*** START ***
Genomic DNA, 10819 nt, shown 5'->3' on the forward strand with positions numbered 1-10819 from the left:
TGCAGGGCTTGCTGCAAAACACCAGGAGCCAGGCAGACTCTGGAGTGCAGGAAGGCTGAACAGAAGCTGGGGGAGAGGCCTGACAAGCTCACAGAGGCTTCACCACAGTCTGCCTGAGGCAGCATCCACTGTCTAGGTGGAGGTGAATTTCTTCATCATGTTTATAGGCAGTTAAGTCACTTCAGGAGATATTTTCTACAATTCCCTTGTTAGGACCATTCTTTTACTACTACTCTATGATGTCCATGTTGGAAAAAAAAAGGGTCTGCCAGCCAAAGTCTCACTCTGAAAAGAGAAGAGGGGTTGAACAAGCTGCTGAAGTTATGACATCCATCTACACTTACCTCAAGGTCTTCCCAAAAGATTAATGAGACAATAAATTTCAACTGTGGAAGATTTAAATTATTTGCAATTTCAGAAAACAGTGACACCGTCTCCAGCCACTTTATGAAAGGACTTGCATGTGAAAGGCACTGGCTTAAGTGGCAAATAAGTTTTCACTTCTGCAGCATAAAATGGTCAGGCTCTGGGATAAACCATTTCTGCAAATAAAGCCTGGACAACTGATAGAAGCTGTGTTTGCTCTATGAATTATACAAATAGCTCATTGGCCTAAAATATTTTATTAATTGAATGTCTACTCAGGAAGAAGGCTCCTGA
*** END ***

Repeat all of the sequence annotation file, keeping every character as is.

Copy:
Genomic DNA, 10819 nt, shown 5'->3' on the forward strand with positions numbered 1-10819 from the left:
TGCAGGGCTTGCTGCAAAACACCAGGAGCCAGGCAGACTCTGGAGTGCAGGAAGGCTGAACAGAAGCTGGGGGAGAGGCCTGACAAGCTCACAGAGGCTTCACCACAGTCTGCCTGAGGCAGCATCCACTGTCTAGGTGGAGGTGAATTTCTTCATCATGTTTATAGGCAGTTAAGTCACTTCAGGAGATATTTTCTACAATTCCCTTGTTAGGACCATTCTTTTACTACTACTCTATGATGTCCATGTTGGAAAAAAAAAGGGTCTGCCAGCCAAAGTCTCACTCTGAAAAGAGAAGAGGGGTTGAACAAGCTGCTGAAGTTATGACATCCATCTACACTTACCTCAAGGTCTTCCCAAAAGATTAATGAGACAATAAATTTCAACTGTGGAAGATTTAAATTATTTGCAATTTCAGAAAACAGTGACACCGTCTCCAGCCACTTTATGAAAGGACTTGCATGTGAAAGGCACTGGCTTAAGTGGCAAATAAGTTTTCACTTCTGCAGCATAAAATGGTCAGGCTCTGGGATAAACCATTTCTGCAAATAAAGCCTGGACAACTGATAGAAGCTGTGTTTGCTCTATGAATTATACAAATAGCTCATTGGCCTAAAATATTTTATTAATTGAATGTCTACTCAGGAAGAAGGCTCCTGA